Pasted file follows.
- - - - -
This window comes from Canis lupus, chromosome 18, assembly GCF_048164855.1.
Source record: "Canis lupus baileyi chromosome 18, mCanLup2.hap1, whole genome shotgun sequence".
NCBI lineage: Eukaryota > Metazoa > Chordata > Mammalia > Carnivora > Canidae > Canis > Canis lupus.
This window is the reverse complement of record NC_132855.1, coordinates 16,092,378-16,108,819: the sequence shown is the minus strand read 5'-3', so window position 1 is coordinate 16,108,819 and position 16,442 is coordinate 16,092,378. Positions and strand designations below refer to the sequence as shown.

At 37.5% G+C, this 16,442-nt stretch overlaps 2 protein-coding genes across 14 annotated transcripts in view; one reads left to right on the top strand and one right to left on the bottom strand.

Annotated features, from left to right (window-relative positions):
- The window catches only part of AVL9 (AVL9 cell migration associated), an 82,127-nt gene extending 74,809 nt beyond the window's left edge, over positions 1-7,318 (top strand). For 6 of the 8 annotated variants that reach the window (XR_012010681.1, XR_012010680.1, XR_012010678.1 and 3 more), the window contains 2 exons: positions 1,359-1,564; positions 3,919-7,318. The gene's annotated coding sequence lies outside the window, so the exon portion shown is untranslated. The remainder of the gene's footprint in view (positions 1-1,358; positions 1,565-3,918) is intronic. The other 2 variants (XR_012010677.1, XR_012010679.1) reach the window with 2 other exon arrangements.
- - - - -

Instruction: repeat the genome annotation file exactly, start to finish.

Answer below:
This window comes from Canis lupus, chromosome 18, assembly GCF_048164855.1.
Source record: "Canis lupus baileyi chromosome 18, mCanLup2.hap1, whole genome shotgun sequence".
NCBI lineage: Eukaryota > Metazoa > Chordata > Mammalia > Carnivora > Canidae > Canis > Canis lupus.
This window is the reverse complement of record NC_132855.1, coordinates 16,092,378-16,108,819: the sequence shown is the minus strand read 5'-3', so window position 1 is coordinate 16,108,819 and position 16,442 is coordinate 16,092,378. Positions and strand designations below refer to the sequence as shown.

At 37.5% G+C, this 16,442-nt stretch overlaps 2 protein-coding genes across 14 annotated transcripts in view; one reads left to right on the top strand and one right to left on the bottom strand.

Annotated features, from left to right (window-relative positions):
- The window catches only part of AVL9 (AVL9 cell migration associated), an 82,127-nt gene extending 74,809 nt beyond the window's left edge, over positions 1-7,318 (top strand). For 6 of the 8 annotated variants that reach the window (XR_012010681.1, XR_012010680.1, XR_012010678.1 and 3 more), the window contains 2 exons: positions 1,359-1,564; positions 3,919-7,318. The gene's annotated coding sequence lies outside the window, so the exon portion shown is untranslated. The remainder of the gene's footprint in view (positions 1-1,358; positions 1,565-3,918) is intronic. The other 2 variants (XR_012010677.1, XR_012010679.1) reach the window with 2 other exon arrangements.